Application of inelastic neutron scattering to studies of CO2 reforming of methane over alumina-supported nickel and gold-doped nickel catalysts

Silverwood, I. P., Hamilton, N. G., McFarlane, A. R., Kapitan, J., Hecht, L., Norris, E. L., Ormerod, R. M., Frost, C. D., Parker, S. F. and Lennon, D. (2012) Application of inelastic neutron scattering to studies of CO2 reforming of methane over alumina-supported nickel and gold-doped nickel catalysts. Physical Chemistry Chemical Physics, 14(43), pp. 15214-15225. (doi:10.1039/C2CP42745A)

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Abstract

The methane reforming reaction with carbon dioxide as the oxidant over alumina-supported nickel and gold-doped nickel catalysts is studied using a variety of techniques such as reaction testing, vibrational spectroscopy (inelastic neutron scattering (INS), Raman scattering and infrared absorption), temperature-programmed oxidation (TPO), transmission electron microscopy and X-ray powder diffraction. The quantities of retained carbon and hydrogen are determined by TPO and INS, respectively. Minimal hydrogen retention indicates these catalysts to be very efficient at cycling hydrogen. The relative partitioning of hydrogen within the reaction media is used to formulate a qualitative description of the reaction kinetics. The presence of the gold modifier does not appear to provide any improvement in catalyst performance under the specified reaction conditions.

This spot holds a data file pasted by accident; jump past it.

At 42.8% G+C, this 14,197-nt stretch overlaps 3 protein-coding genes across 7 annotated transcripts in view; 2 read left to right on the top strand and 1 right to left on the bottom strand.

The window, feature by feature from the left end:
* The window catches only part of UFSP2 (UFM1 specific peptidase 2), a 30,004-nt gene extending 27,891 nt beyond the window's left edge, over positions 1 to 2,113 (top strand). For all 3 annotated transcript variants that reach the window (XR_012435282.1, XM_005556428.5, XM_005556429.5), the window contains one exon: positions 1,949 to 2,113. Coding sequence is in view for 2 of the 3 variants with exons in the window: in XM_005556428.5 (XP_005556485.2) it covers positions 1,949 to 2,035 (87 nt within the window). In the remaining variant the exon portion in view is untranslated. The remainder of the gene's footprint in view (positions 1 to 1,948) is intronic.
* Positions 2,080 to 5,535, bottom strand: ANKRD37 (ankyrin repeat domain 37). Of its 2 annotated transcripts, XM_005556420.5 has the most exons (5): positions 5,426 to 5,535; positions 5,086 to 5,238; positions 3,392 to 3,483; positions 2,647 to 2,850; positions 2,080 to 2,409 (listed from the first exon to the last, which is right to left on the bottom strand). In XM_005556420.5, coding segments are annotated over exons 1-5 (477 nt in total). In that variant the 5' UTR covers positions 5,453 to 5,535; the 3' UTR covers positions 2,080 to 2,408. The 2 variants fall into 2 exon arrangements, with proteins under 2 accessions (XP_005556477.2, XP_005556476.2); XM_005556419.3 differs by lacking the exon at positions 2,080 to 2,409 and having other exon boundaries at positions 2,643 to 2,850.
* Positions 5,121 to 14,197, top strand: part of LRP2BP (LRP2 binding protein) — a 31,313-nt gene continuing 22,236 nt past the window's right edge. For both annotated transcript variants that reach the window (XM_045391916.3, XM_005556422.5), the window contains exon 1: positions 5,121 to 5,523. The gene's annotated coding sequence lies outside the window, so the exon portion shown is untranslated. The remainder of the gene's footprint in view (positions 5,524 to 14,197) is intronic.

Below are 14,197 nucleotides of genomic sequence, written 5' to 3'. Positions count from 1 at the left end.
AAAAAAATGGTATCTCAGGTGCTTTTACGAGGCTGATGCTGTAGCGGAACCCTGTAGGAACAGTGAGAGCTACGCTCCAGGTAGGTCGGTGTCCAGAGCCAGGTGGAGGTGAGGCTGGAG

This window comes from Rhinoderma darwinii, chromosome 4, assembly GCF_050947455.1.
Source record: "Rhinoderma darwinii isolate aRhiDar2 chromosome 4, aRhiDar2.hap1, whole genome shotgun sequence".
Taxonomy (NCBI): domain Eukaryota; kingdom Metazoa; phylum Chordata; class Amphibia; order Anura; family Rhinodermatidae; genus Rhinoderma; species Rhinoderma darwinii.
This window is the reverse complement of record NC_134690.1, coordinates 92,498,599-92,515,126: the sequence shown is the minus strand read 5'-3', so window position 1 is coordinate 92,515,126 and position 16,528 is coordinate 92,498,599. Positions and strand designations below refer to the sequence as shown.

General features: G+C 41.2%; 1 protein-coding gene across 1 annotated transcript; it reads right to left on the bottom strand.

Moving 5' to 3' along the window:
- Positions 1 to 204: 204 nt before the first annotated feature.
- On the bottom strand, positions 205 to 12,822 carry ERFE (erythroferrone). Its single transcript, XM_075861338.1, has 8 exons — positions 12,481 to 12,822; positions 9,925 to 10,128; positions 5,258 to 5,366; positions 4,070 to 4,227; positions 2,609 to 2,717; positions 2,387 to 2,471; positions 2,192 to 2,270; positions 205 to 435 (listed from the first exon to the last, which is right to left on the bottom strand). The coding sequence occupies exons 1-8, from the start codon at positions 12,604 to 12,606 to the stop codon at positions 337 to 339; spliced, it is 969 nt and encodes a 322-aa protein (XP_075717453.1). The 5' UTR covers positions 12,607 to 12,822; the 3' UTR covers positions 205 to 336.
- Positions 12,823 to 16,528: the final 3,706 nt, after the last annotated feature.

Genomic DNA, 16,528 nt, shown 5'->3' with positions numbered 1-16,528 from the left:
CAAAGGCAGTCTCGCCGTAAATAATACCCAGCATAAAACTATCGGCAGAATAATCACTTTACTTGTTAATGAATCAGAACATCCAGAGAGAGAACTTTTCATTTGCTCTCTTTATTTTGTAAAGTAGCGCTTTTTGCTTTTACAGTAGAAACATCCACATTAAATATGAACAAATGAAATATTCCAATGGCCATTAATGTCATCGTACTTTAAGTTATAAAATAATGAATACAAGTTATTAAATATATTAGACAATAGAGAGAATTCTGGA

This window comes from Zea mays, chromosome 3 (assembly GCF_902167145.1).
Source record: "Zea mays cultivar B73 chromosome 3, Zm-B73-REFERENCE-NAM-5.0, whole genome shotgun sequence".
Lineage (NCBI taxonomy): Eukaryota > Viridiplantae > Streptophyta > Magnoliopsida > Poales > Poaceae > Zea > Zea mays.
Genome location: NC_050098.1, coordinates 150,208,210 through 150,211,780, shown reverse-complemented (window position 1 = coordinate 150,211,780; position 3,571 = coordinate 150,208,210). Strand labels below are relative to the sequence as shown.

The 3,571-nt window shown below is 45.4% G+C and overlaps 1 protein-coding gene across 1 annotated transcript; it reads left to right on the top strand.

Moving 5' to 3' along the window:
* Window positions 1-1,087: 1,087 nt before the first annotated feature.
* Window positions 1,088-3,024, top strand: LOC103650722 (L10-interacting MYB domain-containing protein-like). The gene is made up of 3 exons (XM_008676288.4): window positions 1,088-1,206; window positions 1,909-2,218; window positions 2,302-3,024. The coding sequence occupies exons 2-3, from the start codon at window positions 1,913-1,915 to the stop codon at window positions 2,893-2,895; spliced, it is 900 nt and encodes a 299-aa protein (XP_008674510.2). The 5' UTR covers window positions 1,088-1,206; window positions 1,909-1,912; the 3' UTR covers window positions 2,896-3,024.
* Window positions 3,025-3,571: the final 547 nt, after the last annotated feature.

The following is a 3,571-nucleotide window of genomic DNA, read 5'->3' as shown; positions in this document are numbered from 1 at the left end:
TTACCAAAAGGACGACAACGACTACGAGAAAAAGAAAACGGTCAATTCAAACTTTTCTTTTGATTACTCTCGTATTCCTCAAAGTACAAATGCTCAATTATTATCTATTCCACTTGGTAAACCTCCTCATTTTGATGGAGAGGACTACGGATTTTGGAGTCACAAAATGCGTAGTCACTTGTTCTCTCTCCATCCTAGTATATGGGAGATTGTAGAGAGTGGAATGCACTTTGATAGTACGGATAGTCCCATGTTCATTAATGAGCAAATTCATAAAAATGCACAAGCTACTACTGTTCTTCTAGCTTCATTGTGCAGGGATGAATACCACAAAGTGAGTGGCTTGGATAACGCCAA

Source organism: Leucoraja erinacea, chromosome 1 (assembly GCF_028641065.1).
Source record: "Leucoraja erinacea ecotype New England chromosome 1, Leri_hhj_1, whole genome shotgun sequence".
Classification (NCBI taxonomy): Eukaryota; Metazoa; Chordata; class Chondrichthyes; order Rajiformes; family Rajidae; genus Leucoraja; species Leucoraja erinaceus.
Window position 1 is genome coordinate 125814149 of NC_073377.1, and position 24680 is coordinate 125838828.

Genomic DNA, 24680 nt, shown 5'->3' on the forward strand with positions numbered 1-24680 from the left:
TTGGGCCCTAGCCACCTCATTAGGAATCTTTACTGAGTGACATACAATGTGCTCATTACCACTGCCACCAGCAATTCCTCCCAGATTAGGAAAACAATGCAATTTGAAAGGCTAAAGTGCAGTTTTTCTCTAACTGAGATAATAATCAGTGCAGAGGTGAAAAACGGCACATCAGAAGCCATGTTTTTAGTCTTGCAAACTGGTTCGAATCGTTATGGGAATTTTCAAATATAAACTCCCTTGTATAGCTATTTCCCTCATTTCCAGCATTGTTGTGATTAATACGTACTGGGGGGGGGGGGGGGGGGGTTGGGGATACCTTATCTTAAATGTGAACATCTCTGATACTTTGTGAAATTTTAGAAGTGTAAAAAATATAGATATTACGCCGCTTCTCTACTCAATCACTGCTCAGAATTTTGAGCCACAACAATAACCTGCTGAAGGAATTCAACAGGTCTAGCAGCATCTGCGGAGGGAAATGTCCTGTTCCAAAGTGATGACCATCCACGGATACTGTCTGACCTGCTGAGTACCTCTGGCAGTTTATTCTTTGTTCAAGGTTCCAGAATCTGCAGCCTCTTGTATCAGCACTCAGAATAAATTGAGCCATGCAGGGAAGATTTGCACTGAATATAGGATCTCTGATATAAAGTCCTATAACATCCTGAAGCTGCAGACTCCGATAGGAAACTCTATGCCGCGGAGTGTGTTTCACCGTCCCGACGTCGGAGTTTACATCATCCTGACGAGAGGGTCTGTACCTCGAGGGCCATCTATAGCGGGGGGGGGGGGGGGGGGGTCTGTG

Item Type:Articles
Status:Published
Refereed:Yes
Glasgow Author(s) Enlighten ID:Lennon, Professor David and Kapitan, Dr Josef and Silverwood, Dr Ian and McFarlane, Dr Andrew and Hecht, Dr Lutz
Authors: Silverwood, I. P., Hamilton, N. G., McFarlane, A. R., Kapitan, J., Hecht, L., Norris, E. L., Ormerod, R. M., Frost, C. D., Parker, S. F., and Lennon, D.
College/School:College of Science and Engineering > School of Chemistry
Journal Name:Physical Chemistry Chemical Physics
Publisher:Royal Society of Chemistry
ISSN:1463-9076

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Project CodeAward NoProject NamePrincipal InvestigatorFunder's NameFunder RefLead Dept
442801Towards a molecular understanding of deactivation issues in methane reforming catalystsDavid LennonEngineering & Physical Sciences Research Council (EPSRC)EP/E028861/1CHEM - CHEMISTRY